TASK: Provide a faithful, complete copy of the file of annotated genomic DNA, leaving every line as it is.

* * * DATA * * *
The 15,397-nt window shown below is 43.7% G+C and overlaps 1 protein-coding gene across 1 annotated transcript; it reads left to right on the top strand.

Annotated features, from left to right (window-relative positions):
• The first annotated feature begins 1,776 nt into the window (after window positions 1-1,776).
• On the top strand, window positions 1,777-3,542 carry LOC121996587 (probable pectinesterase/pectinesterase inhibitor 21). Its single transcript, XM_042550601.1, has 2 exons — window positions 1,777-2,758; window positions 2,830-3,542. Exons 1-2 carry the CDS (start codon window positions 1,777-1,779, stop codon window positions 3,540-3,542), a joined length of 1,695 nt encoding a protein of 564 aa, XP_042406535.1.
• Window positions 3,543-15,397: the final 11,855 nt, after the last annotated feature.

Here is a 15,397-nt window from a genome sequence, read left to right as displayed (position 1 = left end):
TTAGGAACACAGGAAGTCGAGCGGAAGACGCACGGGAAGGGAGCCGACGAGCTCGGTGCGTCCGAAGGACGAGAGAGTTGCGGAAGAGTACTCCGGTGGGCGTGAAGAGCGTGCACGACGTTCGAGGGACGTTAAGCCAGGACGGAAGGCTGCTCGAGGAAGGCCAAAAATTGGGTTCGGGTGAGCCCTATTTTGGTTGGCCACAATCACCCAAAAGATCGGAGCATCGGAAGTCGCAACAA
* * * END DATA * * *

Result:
The 15,397-nt window shown below is 43.7% G+C and overlaps 1 protein-coding gene across 1 annotated transcript; it reads left to right on the top strand.

Annotated features, from left to right (window-relative positions):
• The first annotated feature begins 1,776 nt into the window (after window positions 1-1,776).
• On the top strand, window positions 1,777-3,542 carry LOC121996587 (probable pectinesterase/pectinesterase inhibitor 21). Its single transcript, XM_042550601.1, has 2 exons — window positions 1,777-2,758; window positions 2,830-3,542. Exons 1-2 carry the CDS (start codon window positions 1,777-1,779, stop codon window positions 3,540-3,542), a joined length of 1,695 nt encoding a protein of 564 aa, XP_042406535.1.
• Window positions 3,543-15,397: the final 11,855 nt, after the last annotated feature.

Here is a 15,397-nt window from a genome sequence, read left to right as displayed (position 1 = left end):
TTAGGAACACAGGAAGTCGAGCGGAAGACGCACGGGAAGGGAGCCGACGAGCTCGGTGCGTCCGAAGGACGAGAGAGTTGCGGAAGAGTACTCCGGTGGGCGTGAAGAGCGTGCACGACGTTCGAGGGACGTTAAGCCAGGACGGAAGGCTGCTCGAGGAAGGCCAAAAATTGGGTTCGGGTGAGCCCTATTTTGGTTGGCCACAATCACCCAAAAGATCGGAGCATCGGAAGTCGCAACAA